Picture this. An American Muslim event, such as a lecture, conference or maybe a well-planned fundraiser. The so-so lighting on the stage illuminates the night’s main event. He is African American, male and Muslim. The committee that planned this event chose him because he can move a crowd — to want be a little more “Muslim” or add more zeros to their checks. The crowd has heard of him before and they wait, with bated breath, to be moved. Many adore him, some idolize him, and all are unlike him in one very significant way: None of them are black.
In my research on American Muslims, I have witnessed scenarios like this more times than I can count. Behind the scenes, I have heard concerns, particularly from hip hop artists, about policing. The Muslim hip hop artists, most of whom are African Americans, whom Muslim event committees usually invite often complain about an array of regulations that come along with these invitations. Songs are screened for appropriate content, and once they successfully pass these “content tests,” artists may be asked to perform acapella or over drum-only tracks. Likewise, artists’ bodies are regulated; both males and females are asked to conform to a politics of respectability that seeks to tame any unruly blackness.
Many Muslim communities in the U.S. are no longer interested in the “Is music halal?” question. Rather, musical debates tend to focus on a number of more nuanced inquiries: What kind of instruments are Muslims allowed to play? Can women sing and/or dance in front of mixed gender audiences? Does the music “enjoin the right and forbid the wrong?” This line of questioning is tied to differing ideas of what it means to be pious, but that is not all there is. Piety is not simply determined by what the texts — Quran and Sunnah — say but by how they are interpreted, and interpretation is always made through the lens of what is culturally normative. In the U.S., this relationship between piety and culture is racialized, namely it is shaped by our ideas of race and the values we give to racial groups. Thus these questions and the regulations they generate are also about race, more specifically, policing and black codes.
Policing in everyday life is a way to assert control and take power. Those who police do so to determine borders — who belongs and who is the outcast, what is authoritative and what is authentic. And like the “boys in blue,” policing in everyday life is also about enforcing codes. Code can be defined as laws, prescriptions and regulations, which come to life through those who are charged with policing. When it comes to American Muslims and music, what kinds of codes are being enforced? Black codes that want to determine and delimit the acceptable boundaries of blackness. Black codes have a long history in the U.S., from laws during slavery to post-emancipation Jim and Jane Crow to the more subtle but no less dangerous codes of today that police and regulate black life. I hold that this legacy inheres in the way black music is policed by American Muslims.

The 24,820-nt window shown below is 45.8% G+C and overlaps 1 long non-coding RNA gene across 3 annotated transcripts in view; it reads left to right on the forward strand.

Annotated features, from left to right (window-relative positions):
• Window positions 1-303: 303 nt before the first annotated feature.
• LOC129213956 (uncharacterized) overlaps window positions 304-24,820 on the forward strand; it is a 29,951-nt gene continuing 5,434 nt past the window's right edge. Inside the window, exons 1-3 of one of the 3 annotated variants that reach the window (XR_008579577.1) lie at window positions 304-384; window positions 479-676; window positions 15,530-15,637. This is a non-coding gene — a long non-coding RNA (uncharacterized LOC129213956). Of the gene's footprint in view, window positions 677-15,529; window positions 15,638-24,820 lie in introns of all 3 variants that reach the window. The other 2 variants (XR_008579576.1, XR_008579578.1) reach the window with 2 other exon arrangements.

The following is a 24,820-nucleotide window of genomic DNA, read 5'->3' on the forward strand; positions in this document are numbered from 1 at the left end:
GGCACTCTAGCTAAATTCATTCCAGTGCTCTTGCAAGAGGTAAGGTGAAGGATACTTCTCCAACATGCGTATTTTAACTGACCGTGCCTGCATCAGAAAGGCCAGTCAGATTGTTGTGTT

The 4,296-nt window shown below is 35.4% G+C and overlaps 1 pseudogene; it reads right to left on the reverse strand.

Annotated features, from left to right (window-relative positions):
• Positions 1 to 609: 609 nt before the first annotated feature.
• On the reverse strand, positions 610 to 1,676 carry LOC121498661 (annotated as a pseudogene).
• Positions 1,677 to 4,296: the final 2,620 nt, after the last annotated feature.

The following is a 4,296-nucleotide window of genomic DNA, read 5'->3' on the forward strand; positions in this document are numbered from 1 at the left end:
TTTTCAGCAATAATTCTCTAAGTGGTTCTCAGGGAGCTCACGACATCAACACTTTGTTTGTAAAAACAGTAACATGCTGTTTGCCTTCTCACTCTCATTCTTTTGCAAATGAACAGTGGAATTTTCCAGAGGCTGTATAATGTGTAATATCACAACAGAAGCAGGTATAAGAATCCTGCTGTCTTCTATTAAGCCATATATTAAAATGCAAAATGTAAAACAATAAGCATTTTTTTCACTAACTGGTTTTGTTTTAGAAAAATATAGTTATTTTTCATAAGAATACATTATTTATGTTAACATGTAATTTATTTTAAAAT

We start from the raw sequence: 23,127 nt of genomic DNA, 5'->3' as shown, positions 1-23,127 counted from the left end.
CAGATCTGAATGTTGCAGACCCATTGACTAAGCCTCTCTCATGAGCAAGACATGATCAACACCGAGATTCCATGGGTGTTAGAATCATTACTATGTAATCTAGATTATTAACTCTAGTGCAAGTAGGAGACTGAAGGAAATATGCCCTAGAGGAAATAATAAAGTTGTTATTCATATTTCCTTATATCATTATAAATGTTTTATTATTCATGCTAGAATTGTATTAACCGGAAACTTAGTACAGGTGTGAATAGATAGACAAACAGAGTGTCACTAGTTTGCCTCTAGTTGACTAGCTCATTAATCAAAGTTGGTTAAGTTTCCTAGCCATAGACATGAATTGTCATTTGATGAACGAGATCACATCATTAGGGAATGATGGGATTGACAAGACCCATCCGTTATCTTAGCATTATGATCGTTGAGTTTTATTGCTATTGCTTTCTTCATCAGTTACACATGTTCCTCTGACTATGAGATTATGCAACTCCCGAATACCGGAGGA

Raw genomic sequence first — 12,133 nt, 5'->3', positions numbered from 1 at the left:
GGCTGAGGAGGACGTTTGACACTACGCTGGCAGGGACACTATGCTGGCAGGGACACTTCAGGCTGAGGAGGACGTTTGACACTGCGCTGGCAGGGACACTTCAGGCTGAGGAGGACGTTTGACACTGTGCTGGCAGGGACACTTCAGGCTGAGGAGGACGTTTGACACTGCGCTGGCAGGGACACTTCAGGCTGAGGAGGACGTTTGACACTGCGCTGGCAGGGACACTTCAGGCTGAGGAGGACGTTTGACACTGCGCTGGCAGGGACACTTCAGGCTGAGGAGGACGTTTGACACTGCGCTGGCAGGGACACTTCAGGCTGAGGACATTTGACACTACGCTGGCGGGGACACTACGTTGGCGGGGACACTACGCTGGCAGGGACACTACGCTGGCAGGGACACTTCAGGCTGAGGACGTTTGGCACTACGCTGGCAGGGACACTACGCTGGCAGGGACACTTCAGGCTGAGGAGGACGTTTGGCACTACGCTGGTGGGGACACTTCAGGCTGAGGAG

It is critical to underscore that policing blackness among American Muslims takes place within an environment in which Muslims, black and non-black, have deep anxieties about the power of mainstream American popular culture to whittle away at Muslim identity, particularly the identities of Muslim youth. This fear is neither completely unfounded nor necessarily particular to American Muslims. Scholars, organic and academic, have long ago dispelled the myth that what we see on our televisions, computers and movie screens is a mere mirror of “real life.” Rather, popular culture is part of the stuff “real life” is made of because the stories that continuously circulate through mass media play a role in shaping our perspectives on reality. Through reproduction and repetition, narrow sets of characters and storyline stereotypes can be raised from myth to common sense, and then guide choices — whom to save and whom to shoot — offscreen. American Muslims know this process intimately; when images become “reality,” a whole host of discriminatory acts become legitimate, whether at the hands of everyday citizens, corporations or the government. Critically, the same is true within American Muslim communities. Music in particular — and popular culture more generally — is a site of struggles over the power to define and proscribe authentic American Muslim identity. And through the reproduction and repetition of specific roles for specific people, image shapes reality.